(2) a different notion is usually said to involve information - a better term may be that it is an "operational" notion of causality - using this notion, QM is local

A good paper reviewing the different notions of causality is http://arxiv.org/abs/1503.06413. In section 5.1 they explain Bell's theorem in terms of the realist notion of causality, and in 5.2 they explain it in terms of the operational ("information") notion of causality.

There is some debate over the historical interpretation of Bell's work in that paper, but the physics itself is not controversial.
 

1. What is entanglement and how does it work?

Entanglement is a phenomenon in quantum mechanics where two or more particles become connected in such a way that the state of one particle is dependent on the state of the other, regardless of the distance between them. This means that the particles are intrinsically linked and any change to one will affect the other simultaneously, even if they are separated by great distances.

2. How does entanglement relate to locality?

Entanglement challenges the principle of locality, which states that physical interactions cannot occur instantaneously over large distances. As entanglement allows for instantaneous communication between particles, it suggests that the principle of locality may not hold true at the quantum level.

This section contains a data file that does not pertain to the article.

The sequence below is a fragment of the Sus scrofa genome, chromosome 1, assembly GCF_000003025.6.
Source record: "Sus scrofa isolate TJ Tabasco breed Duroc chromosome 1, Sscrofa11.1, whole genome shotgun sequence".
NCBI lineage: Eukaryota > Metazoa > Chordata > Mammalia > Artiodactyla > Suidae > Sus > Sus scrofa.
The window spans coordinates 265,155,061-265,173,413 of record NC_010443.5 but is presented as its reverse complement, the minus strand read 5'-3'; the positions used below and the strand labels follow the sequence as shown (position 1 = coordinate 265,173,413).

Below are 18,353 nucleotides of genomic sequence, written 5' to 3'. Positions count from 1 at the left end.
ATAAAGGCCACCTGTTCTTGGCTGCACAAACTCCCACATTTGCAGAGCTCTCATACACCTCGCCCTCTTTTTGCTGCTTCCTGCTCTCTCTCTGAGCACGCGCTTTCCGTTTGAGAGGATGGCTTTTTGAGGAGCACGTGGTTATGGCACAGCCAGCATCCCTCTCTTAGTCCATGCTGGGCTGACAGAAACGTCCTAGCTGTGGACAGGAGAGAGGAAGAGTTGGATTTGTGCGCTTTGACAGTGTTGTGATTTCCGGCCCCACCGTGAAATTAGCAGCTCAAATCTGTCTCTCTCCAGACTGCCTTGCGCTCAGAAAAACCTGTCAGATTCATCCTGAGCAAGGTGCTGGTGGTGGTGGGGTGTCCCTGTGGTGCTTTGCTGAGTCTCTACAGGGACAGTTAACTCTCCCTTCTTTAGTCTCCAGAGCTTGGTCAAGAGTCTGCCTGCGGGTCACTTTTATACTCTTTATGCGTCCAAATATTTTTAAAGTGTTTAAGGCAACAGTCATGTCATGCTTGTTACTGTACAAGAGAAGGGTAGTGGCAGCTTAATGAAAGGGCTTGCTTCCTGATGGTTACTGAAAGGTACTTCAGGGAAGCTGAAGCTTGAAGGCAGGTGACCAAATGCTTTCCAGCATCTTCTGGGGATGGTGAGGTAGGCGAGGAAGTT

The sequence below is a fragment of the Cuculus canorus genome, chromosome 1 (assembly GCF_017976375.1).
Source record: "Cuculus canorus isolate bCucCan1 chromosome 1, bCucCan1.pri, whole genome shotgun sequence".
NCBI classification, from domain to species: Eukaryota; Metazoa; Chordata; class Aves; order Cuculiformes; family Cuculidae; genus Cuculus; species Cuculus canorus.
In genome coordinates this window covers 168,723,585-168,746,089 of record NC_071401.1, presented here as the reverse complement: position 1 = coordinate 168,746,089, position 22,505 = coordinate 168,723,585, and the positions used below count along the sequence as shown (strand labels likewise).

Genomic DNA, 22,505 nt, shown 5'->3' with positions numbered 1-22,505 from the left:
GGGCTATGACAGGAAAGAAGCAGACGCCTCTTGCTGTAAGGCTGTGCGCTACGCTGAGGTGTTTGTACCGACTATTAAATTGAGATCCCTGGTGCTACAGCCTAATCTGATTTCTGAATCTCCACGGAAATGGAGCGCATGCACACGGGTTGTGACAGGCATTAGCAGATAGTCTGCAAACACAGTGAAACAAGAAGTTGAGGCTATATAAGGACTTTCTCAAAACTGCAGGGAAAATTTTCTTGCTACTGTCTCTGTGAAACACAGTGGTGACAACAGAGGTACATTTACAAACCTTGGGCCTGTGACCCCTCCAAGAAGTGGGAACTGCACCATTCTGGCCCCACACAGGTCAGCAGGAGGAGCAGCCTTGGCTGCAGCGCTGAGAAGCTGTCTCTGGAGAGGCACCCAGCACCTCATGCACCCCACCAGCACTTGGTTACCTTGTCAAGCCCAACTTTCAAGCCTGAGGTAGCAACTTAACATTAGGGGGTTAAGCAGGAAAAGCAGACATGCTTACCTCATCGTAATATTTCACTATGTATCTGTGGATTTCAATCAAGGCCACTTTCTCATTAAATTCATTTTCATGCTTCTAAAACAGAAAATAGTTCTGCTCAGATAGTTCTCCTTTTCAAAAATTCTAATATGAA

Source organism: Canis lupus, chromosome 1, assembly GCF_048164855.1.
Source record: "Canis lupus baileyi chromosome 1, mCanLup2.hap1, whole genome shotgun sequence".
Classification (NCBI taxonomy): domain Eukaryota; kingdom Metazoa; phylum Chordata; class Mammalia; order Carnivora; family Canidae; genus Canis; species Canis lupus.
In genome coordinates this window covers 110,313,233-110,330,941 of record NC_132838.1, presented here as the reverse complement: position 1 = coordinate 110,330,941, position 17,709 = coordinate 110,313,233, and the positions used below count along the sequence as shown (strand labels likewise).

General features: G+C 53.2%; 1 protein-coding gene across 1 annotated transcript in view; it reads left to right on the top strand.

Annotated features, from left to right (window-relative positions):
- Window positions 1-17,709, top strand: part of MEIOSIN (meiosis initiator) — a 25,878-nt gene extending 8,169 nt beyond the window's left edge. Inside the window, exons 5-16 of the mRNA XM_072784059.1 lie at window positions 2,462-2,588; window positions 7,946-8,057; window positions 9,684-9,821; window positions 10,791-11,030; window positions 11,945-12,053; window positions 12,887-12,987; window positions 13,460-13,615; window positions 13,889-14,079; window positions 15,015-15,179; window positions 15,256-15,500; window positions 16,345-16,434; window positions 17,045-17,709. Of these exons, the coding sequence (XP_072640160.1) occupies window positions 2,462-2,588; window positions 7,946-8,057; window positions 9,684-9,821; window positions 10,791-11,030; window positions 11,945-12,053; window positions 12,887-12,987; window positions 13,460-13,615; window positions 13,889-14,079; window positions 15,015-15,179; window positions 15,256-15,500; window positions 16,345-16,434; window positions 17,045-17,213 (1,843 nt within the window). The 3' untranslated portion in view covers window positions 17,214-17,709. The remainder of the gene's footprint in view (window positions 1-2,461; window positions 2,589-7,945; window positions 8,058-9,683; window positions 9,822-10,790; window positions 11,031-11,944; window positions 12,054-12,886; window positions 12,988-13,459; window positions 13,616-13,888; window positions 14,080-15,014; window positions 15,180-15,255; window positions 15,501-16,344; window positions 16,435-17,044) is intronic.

3. Can entanglement be used for faster-than-light communication?

No, entanglement does not allow for faster-than-light communication. While changes to one particle in an entangled pair can be observed instantaneously, it is impossible to control or influence these changes to send a message. This is due to the fact that the state of the particles cannot be predetermined and the changes occur randomly.

4. How does entanglement relate to the transfer of information?

Entanglement is often referred to as the transfer of information, but this is a bit of a misnomer. While entangled particles can exhibit correlated behavior, they do not actually transfer any information from one to the other. This is because the changes that occur in one particle are random and cannot be controlled or influenced by an observer.

5. What are the potential applications of entanglement and quantum information?

Entanglement and quantum information have many potential applications, including quantum computing, quantum cryptography, and quantum teleportation. These technologies have the potential to greatly enhance computing power, security, and communication systems. However, further research and development are needed before these applications can become a reality.

Similar threads

Replies
16
Views
994
Replies
2
Views
891
  • Quantum Physics
3
Replies
87
Views
4K
  • Quantum Physics
2
Replies
48
Views
5K
  • Quantum Physics
Replies
11
Views
2K
  • Quantum Physics
Replies
7
Views
741
  • Quantum Physics
Replies
7
Views
941
Replies
7
Views
675
Replies
276
Views
7K
  • Special and General Relativity
Replies
21
Views
2K
Back
Top